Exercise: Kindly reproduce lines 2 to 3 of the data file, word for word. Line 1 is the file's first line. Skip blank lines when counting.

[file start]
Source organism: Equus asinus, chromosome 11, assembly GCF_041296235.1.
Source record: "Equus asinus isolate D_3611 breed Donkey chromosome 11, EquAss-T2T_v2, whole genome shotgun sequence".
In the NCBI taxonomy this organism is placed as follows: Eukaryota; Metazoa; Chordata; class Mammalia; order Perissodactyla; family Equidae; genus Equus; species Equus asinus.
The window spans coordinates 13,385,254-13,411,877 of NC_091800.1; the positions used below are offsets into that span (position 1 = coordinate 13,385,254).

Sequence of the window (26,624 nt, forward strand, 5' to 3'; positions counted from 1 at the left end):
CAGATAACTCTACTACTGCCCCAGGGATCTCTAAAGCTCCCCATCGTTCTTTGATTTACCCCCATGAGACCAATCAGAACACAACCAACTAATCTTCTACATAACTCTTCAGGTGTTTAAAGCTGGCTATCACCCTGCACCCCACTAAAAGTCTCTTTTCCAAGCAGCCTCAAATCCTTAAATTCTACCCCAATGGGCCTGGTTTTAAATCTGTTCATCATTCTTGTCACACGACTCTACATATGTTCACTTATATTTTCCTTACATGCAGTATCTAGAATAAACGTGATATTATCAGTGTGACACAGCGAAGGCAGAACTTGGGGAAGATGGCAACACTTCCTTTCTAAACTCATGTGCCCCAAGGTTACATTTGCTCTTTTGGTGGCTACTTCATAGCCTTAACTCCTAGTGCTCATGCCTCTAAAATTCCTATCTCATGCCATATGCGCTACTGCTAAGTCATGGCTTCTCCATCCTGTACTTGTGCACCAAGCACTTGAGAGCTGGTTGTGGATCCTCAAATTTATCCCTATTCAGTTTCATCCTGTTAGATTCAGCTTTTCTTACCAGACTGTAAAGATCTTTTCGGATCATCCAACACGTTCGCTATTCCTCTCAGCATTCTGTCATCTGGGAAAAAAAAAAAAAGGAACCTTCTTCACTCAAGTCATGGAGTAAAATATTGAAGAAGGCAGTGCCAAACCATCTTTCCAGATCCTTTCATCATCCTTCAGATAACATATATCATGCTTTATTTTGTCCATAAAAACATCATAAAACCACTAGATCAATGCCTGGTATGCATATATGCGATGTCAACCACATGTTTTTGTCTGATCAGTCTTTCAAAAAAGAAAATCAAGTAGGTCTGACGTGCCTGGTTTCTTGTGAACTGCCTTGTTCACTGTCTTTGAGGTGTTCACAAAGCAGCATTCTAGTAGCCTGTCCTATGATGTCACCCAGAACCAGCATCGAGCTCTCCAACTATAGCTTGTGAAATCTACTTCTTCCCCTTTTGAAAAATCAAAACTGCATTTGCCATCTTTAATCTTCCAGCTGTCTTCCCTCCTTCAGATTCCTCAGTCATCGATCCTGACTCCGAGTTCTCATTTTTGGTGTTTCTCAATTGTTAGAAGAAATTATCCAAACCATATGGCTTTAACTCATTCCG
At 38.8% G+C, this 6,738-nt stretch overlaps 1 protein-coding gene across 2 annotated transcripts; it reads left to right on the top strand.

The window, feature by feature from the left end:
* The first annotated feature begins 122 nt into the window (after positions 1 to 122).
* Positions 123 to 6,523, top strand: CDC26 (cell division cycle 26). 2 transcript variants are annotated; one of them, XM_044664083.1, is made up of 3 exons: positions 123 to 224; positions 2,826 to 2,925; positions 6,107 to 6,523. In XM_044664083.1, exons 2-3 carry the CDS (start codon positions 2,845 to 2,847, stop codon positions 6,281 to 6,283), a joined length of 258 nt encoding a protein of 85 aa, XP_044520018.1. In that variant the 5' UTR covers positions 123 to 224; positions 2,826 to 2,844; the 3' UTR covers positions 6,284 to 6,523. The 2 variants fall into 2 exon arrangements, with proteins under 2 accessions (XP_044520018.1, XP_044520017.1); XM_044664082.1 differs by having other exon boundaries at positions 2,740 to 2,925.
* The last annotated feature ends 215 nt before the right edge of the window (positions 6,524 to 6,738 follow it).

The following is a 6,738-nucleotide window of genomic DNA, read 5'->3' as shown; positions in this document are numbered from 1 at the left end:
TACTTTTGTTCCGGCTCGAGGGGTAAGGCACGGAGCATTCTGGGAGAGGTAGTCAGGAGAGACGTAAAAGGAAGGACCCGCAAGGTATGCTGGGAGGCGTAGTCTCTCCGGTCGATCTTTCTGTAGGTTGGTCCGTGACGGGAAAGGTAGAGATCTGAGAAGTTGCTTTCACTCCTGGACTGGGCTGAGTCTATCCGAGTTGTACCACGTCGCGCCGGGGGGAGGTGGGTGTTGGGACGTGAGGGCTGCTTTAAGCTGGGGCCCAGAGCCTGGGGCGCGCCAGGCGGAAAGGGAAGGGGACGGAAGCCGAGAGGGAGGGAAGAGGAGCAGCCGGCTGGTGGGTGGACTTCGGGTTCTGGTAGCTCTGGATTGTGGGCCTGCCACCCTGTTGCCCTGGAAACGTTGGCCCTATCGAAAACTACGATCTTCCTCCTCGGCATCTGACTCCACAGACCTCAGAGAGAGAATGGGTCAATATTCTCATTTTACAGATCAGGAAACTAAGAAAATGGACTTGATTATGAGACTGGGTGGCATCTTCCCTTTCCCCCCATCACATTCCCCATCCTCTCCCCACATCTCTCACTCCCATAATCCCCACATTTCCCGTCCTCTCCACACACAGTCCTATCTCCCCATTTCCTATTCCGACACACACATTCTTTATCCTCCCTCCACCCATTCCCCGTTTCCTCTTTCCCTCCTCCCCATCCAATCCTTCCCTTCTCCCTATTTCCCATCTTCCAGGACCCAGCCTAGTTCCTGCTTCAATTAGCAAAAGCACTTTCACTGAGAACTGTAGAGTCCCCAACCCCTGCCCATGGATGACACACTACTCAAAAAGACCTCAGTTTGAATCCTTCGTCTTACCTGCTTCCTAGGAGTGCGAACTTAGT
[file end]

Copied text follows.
Source record: "Equus asinus isolate D_3611 breed Donkey chromosome 11, EquAss-T2T_v2, whole genome shotgun sequence".
In the NCBI taxonomy this organism is placed as follows: Eukaryota; Metazoa; Chordata; class Mammalia; order Perissodactyla; family Equidae; genus Equus; species Equus asinus.